Acid dissociation constant, Ka and pKa

We can apply the equilibrium expression aqueous solutions of weak acids and weak bases, such as in the reaction below when ethanoic acid dissolves in water :

CH3COOH(aq) + H2O(l) ⇌ H3O+(aq) + CH3COO(aq)

In its simplified form:

CH3COOH(aq) ⇌ H+(aq) + CH3COO(aq)

The equilibrium expression for the above reaction is:

$$ K_a\ = \frac{[H^+][CH_3COO^–]}{[CH_3COOH]}$$

Whereby Ka is called the acid dissociation constant. At 298K the value of Kafor the dissociation of ethanoic acid is 1.74 × 10–5mol/dm3.

The units of Ka are deduced the same way as for Kc.

The value of Ka indicates the extent of dissociation of the acid, and therefore:

  • a high value of Ka indicates that the position of equilibrium lies to the right, which implies that the acid is almost completely ionised.
  • a low value of Ka indicates that the position of equilibrium lies to the left, which implies that the acid is only slightly ionised.

For acids with very low values of Ka (weak acids) we can use pKa values to compare their strengths, whereby

  • pKa = –log10Ka

The less positive the value of pKa, the more acidic is the acid.

Calculating Ka for a weak acid

In order to calculate the value of Ka for a weak acid we need to know:

  • the concentration of the acid.
  • the pH of the solution.

The general equation of dissociation of a monobasic acid:

HA(aq) → H+(aq) + A(aq)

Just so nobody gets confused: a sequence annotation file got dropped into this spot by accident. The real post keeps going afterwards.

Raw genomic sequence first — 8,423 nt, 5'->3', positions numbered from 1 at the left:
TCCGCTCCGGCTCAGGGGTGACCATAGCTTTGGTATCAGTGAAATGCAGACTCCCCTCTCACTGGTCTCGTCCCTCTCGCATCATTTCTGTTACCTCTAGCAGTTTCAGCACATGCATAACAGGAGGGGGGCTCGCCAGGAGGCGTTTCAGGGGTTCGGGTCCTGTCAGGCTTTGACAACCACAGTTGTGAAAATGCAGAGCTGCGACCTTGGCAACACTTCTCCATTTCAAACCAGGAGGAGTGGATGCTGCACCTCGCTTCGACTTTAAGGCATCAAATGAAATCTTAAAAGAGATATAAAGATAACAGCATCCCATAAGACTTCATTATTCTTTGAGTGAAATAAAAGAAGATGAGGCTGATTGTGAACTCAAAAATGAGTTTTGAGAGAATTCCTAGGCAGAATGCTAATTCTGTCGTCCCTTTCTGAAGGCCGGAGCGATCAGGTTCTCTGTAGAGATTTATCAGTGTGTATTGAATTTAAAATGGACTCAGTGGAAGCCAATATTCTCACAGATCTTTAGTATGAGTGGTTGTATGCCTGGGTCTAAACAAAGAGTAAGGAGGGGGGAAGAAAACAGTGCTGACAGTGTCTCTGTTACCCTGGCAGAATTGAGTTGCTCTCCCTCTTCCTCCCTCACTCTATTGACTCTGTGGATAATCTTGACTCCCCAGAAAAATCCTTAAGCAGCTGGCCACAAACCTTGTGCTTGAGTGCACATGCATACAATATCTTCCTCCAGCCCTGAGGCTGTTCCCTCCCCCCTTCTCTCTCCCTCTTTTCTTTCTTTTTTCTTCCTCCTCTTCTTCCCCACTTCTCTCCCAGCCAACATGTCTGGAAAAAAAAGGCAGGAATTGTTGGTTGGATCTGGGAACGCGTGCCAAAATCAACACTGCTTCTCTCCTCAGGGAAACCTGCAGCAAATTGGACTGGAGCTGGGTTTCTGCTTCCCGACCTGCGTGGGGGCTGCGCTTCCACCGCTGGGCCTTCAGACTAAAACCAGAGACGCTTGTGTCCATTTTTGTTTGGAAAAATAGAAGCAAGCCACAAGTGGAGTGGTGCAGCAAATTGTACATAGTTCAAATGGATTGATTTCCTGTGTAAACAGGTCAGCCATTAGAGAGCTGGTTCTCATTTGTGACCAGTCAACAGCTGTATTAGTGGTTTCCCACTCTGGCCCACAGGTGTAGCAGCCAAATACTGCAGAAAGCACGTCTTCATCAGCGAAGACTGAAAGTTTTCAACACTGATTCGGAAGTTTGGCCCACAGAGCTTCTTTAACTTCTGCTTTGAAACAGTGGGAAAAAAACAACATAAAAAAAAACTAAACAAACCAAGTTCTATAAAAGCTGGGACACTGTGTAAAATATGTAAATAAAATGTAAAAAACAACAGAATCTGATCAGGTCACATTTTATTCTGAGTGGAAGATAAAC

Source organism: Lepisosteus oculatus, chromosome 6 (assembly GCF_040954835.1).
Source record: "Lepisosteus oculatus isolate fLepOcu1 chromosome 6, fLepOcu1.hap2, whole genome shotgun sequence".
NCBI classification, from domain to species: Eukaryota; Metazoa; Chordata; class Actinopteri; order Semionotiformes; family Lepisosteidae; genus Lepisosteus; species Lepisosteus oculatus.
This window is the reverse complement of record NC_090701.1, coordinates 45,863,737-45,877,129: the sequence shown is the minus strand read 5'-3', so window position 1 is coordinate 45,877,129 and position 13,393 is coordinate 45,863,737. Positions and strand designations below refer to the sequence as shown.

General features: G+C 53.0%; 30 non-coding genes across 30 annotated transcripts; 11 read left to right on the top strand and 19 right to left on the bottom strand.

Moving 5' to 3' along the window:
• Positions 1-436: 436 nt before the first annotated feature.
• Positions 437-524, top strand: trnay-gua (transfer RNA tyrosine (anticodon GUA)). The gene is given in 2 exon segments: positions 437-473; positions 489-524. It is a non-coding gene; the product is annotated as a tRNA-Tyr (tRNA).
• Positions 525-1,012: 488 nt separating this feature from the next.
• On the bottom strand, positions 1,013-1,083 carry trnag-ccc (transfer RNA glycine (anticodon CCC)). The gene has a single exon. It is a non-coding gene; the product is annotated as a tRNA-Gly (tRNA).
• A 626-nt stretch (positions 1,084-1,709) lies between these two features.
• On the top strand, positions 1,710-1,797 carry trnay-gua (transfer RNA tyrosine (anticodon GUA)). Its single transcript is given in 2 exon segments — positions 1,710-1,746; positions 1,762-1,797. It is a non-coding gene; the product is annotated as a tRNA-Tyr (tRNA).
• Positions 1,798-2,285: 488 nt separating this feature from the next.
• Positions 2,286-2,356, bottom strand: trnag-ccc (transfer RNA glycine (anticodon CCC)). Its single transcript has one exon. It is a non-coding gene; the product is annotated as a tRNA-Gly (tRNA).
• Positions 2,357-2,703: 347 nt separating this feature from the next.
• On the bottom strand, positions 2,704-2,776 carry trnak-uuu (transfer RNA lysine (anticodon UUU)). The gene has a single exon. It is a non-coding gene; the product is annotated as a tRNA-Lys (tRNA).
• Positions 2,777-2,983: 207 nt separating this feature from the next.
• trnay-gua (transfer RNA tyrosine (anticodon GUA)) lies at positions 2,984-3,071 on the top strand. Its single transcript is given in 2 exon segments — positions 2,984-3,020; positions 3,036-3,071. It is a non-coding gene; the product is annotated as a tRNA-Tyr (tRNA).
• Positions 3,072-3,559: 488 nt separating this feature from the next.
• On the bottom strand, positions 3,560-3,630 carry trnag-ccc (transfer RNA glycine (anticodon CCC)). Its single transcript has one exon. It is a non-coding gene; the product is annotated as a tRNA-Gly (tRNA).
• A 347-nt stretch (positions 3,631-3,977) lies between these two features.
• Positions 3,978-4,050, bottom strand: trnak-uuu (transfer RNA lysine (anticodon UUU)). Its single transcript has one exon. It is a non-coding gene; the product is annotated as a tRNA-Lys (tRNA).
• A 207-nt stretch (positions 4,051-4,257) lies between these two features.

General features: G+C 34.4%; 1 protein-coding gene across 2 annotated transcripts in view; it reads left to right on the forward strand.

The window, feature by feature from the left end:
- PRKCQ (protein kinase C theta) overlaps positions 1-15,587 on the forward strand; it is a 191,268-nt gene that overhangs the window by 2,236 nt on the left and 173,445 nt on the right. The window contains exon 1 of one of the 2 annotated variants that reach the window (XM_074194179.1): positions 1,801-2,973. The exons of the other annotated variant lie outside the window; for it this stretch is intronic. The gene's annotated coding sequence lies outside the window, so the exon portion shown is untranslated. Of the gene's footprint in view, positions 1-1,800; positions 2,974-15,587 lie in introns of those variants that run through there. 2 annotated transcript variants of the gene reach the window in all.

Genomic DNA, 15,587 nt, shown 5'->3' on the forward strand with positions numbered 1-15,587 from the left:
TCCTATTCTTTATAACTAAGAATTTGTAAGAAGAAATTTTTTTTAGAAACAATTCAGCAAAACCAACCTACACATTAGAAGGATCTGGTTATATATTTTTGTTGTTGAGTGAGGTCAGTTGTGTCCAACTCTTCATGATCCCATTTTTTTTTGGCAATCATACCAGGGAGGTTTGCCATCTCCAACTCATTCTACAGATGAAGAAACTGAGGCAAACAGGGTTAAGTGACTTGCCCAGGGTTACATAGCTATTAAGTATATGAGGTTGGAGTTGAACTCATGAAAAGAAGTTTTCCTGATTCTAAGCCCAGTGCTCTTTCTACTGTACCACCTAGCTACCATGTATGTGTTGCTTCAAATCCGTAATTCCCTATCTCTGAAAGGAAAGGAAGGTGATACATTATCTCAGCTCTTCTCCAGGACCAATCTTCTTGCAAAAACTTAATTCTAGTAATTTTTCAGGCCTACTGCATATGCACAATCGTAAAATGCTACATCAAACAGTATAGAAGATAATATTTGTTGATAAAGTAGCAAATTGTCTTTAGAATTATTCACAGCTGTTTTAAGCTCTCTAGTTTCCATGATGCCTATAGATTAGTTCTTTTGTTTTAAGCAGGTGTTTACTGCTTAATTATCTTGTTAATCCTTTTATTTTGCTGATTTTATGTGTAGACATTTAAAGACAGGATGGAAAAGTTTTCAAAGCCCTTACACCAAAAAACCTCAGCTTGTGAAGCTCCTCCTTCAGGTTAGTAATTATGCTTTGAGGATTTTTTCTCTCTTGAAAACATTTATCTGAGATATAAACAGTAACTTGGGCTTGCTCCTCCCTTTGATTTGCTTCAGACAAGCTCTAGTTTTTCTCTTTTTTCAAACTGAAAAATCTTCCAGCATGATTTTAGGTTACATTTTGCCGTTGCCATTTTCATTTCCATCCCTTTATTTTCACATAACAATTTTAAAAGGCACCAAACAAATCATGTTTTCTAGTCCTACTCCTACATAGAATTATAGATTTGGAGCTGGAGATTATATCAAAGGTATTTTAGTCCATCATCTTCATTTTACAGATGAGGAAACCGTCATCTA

shows us that for each acid molecule, HA, that ionises produces one
H+ ion and one A ion, which means [H+] = [A].

Hence we can rewrite the equilibrium expression:

$$K_a\ = \frac{[H^+][A^–]}{[HA]}$$

as

$$K_a\ = \frac{[H^+]^2}{[HA]}$$

To calculate Ka we make the following assumptions:

  • the concentration of hydrogen ions produced by the ionisation of the water molecules present in the solution is negligible.
  • the ionisation of the weak acid is so small that the concentration of undissociated HA molecules present at equilibrium is approximately the same as that of the original acid.

Example 1 – calculating Ka and pKa of a weak acid

Calculate the value of Ka and pKa for 0.05 mol/dm3 propanoic acid, which has a pH of 3.

Solution

To calculate Ka we first need to know the value of [H+].

Given the pH of the acid, we calculate [H+] using the formula [H+] = 10-pH.

[H+] = 10-3

= 0.001 mol/dm3

Then:

$$K_a\ = \frac{[H^+]^2}{[HA]}$$

$$K_a\ = \frac{(0.001\ mol/dm^3)^2}{0.05\ mol/dm^3}$$

$$K_a\ = 0.00002\ mol/dm^3$$

$$K_a\ = 2\times 10^{-5}\ mol/dm^3$$

Now to find pKa:

$$pK_a\ = -log_{10}K_a$$

$$pK_a\ = -log_{10}(2\times 10^{-5})$$

$$pK_a\ = 4.7$$

How to calculate the pH of a weak acid

To calculate the pH value (or [H+]) of a weak acid we need to know:

  • the concentration of the acid
  • the value of the acid dissociation constant, Ka for the acid.

Then we make the following assumptions:

  • the concentration of hydrogen ions produced by the ionisation of the water molecules present in the solution is negligible.
  • the ionisation of the weak acid is so small that the concentration of undissociated molecules present at equilibrium is approximately the same as that of the original acid.

Example 2 – How to calculate the pH of a weak acid given pKa

Calculate the pH of 0.1mol/dm3 ethanoic acid, CH3COOH, given that Ka = 1.74 × 10-5mol/dm3.

Solution

First we need to determine the equilibrium expression for the dissociation reaction:

CH3COOH(aq) ⇌ H+(aq) + CH3COO(aq)

$$K_a\ = \frac{[H^+]^2}{[HA]}$$

$$K_a\ = \frac{[H^+]^2}{[CH_3COOH]}$$

$$1.74 × 10^{–5}\ = \frac{[H^+]^2}{0.1}$$

$$[H^+]^2 = 1.74 × 10^{–5} × 0.1 = 1.74 × 10^{–6}$$

$$[H^+] = \sqrt{1.74 × 10^{–6}}$$

$$ = 1.32 × 10^{–3}\ mol/dm^3$$

Then calculate pH using the formula:

pH = –log10[H+]

= –log10(1.32 × 10–3)

= 2.88